The religious subject is a rarity for the artist who became better known for his modernism.
When one thinks of the works of Pablo Picasso, images of impressionistic landscapes and cubist portraits come to mind. Before he became known for his modernist style, his early work was much more realistic.
A great example is “First Communion,” one of his earliest paintings. Here we see the product of a 15-year-old Picasso, who was still studying the masters of yesteryear. Picasso took on this challenging scene at the suggestion of his father, for a major Barcelona exhibit. He modeled his father as the priest, his sister as the girl making her First Communion, and the son of his father’s friend as the altar boy.
The religious subject is a rarity for Picasso, as it was a topic he did not tend to touch upon later in life. The majority of his works on sacred subjects are relegated to his student sketchbooks. Still, although he was not devout, he maintained a healthy reverence for faith even as he matured. According to a website dedicated to the artist, he was asked decades later if he regretted painting this piece, he answered:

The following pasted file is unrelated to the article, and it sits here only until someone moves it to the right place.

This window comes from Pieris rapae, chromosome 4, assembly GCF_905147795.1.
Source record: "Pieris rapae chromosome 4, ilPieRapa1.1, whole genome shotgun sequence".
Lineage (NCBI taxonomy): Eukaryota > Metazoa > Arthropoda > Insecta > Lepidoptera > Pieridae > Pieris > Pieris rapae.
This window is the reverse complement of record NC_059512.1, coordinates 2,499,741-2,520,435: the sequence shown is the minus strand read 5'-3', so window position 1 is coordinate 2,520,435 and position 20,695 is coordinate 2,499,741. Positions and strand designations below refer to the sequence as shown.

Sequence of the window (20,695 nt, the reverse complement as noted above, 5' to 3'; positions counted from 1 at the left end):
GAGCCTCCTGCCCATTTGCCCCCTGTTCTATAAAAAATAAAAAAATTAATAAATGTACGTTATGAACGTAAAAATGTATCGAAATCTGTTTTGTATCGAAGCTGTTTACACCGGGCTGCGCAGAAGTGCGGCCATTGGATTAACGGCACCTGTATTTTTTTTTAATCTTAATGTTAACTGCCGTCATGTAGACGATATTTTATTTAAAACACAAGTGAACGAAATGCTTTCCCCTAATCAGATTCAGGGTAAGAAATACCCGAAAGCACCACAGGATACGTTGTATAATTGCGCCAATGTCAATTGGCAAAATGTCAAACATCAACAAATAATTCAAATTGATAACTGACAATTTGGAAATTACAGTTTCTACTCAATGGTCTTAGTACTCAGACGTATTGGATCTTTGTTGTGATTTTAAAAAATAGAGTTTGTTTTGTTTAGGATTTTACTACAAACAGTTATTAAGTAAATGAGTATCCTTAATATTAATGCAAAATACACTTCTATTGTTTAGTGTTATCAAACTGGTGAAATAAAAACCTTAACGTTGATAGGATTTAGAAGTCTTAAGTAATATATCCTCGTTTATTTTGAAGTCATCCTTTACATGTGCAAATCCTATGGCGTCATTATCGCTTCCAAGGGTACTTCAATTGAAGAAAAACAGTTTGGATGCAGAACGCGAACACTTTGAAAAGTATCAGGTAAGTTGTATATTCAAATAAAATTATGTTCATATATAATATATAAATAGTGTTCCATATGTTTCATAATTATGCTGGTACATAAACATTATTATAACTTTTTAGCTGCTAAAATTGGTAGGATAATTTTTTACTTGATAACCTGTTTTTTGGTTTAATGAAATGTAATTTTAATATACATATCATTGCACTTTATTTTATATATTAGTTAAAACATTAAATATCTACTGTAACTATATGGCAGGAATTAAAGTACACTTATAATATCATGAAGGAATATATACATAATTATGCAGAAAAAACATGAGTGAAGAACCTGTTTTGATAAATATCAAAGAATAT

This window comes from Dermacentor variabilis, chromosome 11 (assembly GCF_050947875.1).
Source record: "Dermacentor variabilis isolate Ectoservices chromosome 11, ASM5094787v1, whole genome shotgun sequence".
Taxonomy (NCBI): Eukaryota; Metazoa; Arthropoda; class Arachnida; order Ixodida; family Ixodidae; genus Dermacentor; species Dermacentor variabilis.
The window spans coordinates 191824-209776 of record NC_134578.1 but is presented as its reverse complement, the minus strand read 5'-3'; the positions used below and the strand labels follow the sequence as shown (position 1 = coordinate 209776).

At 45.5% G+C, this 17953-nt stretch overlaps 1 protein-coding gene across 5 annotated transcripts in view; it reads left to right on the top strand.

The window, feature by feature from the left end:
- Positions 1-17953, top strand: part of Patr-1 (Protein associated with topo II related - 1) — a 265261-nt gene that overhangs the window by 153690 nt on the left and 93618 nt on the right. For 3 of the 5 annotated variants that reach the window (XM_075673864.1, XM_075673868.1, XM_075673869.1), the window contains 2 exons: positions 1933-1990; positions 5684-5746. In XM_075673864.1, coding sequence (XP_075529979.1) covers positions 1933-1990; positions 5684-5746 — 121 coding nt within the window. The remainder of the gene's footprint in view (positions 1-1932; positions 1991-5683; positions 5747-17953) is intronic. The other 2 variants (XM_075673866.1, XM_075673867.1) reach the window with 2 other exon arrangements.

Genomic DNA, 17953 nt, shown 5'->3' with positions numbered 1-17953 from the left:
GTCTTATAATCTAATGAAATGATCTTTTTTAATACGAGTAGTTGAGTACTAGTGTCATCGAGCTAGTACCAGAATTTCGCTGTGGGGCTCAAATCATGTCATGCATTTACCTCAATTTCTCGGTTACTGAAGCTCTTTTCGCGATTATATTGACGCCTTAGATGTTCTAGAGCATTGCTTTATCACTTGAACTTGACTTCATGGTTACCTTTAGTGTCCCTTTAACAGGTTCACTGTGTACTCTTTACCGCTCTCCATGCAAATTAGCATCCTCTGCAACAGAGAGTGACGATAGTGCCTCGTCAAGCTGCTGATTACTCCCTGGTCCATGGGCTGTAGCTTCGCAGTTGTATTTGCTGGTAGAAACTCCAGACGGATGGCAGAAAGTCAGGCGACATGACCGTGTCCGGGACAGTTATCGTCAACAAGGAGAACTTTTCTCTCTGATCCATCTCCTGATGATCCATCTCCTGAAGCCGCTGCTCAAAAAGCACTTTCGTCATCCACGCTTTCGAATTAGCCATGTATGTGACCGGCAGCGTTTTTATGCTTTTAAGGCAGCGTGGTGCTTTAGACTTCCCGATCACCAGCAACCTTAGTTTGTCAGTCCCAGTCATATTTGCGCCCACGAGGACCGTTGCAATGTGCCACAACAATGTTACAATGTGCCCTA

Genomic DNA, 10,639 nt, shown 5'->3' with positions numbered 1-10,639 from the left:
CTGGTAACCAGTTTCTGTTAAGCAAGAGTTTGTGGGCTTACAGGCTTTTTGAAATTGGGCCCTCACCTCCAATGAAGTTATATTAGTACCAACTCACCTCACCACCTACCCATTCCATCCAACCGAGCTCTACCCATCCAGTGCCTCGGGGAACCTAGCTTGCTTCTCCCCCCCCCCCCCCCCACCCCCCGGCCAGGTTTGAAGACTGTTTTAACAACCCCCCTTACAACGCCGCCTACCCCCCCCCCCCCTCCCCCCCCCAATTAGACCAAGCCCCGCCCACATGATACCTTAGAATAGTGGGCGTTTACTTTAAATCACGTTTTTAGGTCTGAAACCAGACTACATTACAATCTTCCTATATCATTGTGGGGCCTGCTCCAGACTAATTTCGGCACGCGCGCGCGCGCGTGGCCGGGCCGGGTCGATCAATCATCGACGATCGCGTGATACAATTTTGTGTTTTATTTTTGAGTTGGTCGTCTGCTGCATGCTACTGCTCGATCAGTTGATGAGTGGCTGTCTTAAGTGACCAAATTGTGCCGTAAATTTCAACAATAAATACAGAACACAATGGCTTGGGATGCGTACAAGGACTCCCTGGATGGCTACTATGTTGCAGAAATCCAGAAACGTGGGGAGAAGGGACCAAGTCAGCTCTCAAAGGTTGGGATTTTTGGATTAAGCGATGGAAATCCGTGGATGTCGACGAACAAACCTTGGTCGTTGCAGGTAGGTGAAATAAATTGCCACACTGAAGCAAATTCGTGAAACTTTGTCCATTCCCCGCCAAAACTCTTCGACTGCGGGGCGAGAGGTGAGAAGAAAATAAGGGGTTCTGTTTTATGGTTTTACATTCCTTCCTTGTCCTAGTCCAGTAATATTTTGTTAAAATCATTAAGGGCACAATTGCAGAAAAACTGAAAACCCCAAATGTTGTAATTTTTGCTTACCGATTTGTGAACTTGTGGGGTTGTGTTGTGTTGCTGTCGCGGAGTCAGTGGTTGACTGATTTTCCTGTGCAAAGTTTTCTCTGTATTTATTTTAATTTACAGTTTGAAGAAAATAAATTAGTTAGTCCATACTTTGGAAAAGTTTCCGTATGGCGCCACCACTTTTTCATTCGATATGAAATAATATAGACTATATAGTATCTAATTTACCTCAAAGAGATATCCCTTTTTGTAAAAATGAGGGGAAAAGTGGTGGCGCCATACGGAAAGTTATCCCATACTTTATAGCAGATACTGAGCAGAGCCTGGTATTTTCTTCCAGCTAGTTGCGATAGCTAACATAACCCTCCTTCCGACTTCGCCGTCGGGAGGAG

“No way, back then it was very important for me.”
It is clear from his attention to detail that the subject was indeed important to the adolescent Picasso. From every fold in the girl’s veil to the barely perceptible textures on the wall behind, each brushstroke brings the sacramental scene to life. One of the most remarkable aspects of the painting is the reverence it conveys through figures that are all drawn in profile.
Sacraments as symbols
PabloPicasso.org explains that the scene bears a symbolic significance to the artist. The First Communion is a pivotal part of a Catholic’s transition from childhood to adulthood in the Church. Similarly, this piece marked a moment of change in Picasso, as he transitioned from a student of art to a genuine artist. This was Picasso’s breakout piece, which would help formulate his position as one of the most influential artists of all time.
The website goes on to write in curation of the artwork:
“Picasso has highlighted this sense of passage by linking the bright white of the young girl’s communion dress to the white of the altar cloth and the candlelight that illuminates the whole scene.”
“First Communion” is considered to be Picasso’s first masterpiece, but he’d reached this level of artistry several years before. Mental Floss notes that when Picasso was just 13 years old his father and artistic coach, Jose Ruiz Blasco, viewed one of his son’s paintings and was taken aback. He then presented Picasso with his own palette and brushes and said he no longer needed them. While he would go on to teach at art schools, Ruiz Blasco never painted another work of his own again.
Visit PabloPicasso.org to learn more about various artworks from the master himself.